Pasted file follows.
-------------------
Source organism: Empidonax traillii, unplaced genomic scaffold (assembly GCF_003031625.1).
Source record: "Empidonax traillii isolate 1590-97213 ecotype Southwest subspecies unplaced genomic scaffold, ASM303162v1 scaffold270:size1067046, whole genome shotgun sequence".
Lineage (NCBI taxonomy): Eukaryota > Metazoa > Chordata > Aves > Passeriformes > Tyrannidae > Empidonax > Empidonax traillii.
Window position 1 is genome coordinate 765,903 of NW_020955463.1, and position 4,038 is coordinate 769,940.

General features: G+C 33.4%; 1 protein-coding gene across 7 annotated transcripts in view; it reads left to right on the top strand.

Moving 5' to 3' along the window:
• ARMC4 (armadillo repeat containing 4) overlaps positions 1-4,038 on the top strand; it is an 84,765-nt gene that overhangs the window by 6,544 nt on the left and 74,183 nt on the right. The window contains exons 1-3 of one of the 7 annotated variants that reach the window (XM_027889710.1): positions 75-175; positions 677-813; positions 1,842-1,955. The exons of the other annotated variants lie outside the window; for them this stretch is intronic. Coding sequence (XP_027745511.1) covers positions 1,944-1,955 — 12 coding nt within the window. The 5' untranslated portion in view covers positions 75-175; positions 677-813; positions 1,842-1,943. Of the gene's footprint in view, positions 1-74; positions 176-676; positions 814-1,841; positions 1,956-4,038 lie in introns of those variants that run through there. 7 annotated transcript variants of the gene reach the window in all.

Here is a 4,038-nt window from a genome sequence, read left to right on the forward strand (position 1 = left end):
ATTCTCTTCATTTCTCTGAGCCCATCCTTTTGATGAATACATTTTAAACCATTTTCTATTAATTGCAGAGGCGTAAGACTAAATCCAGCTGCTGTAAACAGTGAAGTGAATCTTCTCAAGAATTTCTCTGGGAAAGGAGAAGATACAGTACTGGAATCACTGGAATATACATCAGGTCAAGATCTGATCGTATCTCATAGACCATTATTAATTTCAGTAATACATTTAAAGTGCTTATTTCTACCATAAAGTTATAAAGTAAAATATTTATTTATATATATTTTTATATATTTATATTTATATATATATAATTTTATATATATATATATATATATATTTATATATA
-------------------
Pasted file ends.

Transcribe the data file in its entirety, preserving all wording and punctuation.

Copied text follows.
Source organism: Empidonax traillii, unplaced genomic scaffold (assembly GCF_003031625.1).
Source record: "Empidonax traillii isolate 1590-97213 ecotype Southwest subspecies unplaced genomic scaffold, ASM303162v1 scaffold270:size1067046, whole genome shotgun sequence".
Lineage (NCBI taxonomy): Eukaryota > Metazoa > Chordata > Aves > Passeriformes > Tyrannidae > Empidonax > Empidonax traillii.
Window position 1 is genome coordinate 765,903 of NW_020955463.1, and position 4,038 is coordinate 769,940.

General features: G+C 33.4%; 1 protein-coding gene across 7 annotated transcripts in view; it reads left to right on the top strand.

Moving 5' to 3' along the window:
• ARMC4 (armadillo repeat containing 4) overlaps positions 1-4,038 on the top strand; it is an 84,765-nt gene that overhangs the window by 6,544 nt on the left and 74,183 nt on the right. The window contains exons 1-3 of one of the 7 annotated variants that reach the window (XM_027889710.1): positions 75-175; positions 677-813; positions 1,842-1,955. The exons of the other annotated variants lie outside the window; for them this stretch is intronic. Coding sequence (XP_027745511.1) covers positions 1,944-1,955 — 12 coding nt within the window. The 5' untranslated portion in view covers positions 75-175; positions 677-813; positions 1,842-1,943. Of the gene's footprint in view, positions 1-74; positions 176-676; positions 814-1,841; positions 1,956-4,038 lie in introns of those variants that run through there. 7 annotated transcript variants of the gene reach the window in all.

Here is a 4,038-nt window from a genome sequence, read left to right on the forward strand (position 1 = left end):
ATTCTCTTCATTTCTCTGAGCCCATCCTTTTGATGAATACATTTTAAACCATTTTCTATTAATTGCAGAGGCGTAAGACTAAATCCAGCTGCTGTAAACAGTGAAGTGAATCTTCTCAAGAATTTCTCTGGGAAAGGAGAAGATACAGTACTGGAATCACTGGAATATACATCAGGTCAAGATCTGATCGTATCTCATAGACCATTATTAATTTCAGTAATACATTTAAAGTGCTTATTTCTACCATAAAGTTATAAAGTAAAATATTTATTTATATATATTTTTATATATTTATATTTATATATATATAATTTTATATATATATATATATATATATTTATATATA